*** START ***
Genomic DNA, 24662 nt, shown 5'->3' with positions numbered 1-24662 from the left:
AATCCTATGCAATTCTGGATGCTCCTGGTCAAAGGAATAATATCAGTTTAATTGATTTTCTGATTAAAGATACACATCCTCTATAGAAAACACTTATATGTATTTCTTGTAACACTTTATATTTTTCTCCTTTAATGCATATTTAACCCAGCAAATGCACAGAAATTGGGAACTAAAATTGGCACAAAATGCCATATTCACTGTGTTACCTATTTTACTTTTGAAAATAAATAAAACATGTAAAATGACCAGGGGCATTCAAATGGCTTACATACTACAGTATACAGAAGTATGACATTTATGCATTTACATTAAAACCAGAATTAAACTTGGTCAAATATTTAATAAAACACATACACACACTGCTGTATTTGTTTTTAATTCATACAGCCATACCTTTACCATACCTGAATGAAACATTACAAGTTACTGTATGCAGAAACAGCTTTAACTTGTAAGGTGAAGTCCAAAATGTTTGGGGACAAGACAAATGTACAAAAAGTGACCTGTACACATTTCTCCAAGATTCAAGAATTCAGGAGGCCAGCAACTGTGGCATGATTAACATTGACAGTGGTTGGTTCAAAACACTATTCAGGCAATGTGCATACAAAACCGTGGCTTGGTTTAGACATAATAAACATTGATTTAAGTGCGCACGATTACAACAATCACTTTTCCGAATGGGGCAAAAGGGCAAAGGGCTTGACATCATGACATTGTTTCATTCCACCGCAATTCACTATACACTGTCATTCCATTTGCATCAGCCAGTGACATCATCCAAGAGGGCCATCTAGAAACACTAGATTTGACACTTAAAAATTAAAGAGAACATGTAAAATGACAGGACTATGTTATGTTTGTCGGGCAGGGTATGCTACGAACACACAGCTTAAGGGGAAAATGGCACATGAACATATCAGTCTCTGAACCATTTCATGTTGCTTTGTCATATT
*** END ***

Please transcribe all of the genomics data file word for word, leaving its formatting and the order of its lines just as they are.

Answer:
Genomic DNA, 24662 nt, shown 5'->3' with positions numbered 1-24662 from the left:
AATCCTATGCAATTCTGGATGCTCCTGGTCAAAGGAATAATATCAGTTTAATTGATTTTCTGATTAAAGATACACATCCTCTATAGAAAACACTTATATGTATTTCTTGTAACACTTTATATTTTTCTCCTTTAATGCATATTTAACCCAGCAAATGCACAGAAATTGGGAACTAAAATTGGCACAAAATGCCATATTCACTGTGTTACCTATTTTACTTTTGAAAATAAATAAAACATGTAAAATGACCAGGGGCATTCAAATGGCTTACATACTACAGTATACAGAAGTATGACATTTATGCATTTACATTAAAACCAGAATTAAACTTGGTCAAATATTTAATAAAACACATACACACACTGCTGTATTTGTTTTTAATTCATACAGCCATACCTTTACCATACCTGAATGAAACATTACAAGTTACTGTATGCAGAAACAGCTTTAACTTGTAAGGTGAAGTCCAAAATGTTTGGGGACAAGACAAATGTACAAAAAGTGACCTGTACACATTTCTCCAAGATTCAAGAATTCAGGAGGCCAGCAACTGTGGCATGATTAACATTGACAGTGGTTGGTTCAAAACACTATTCAGGCAATGTGCATACAAAACCGTGGCTTGGTTTAGACATAATAAACATTGATTTAAGTGCGCACGATTACAACAATCACTTTTCCGAATGGGGCAAAAGGGCAAAGGGCTTGACATCATGACATTGTTTCATTCCACCGCAATTCACTATACACTGTCATTCCATTTGCATCAGCCAGTGACATCATCCAAGAGGGCCATCTAGAAACACTAGATTTGACACTTAAAAATTAAAGAGAACATGTAAAATGACAGGACTATGTTATGTTTGTCGGGCAGGGTATGCTACGAACACACAGCTTAAGGGGAAAATGGCACATGAACATATCAGTCTCTGAACCATTTCATGTTGCTTTGTCATATT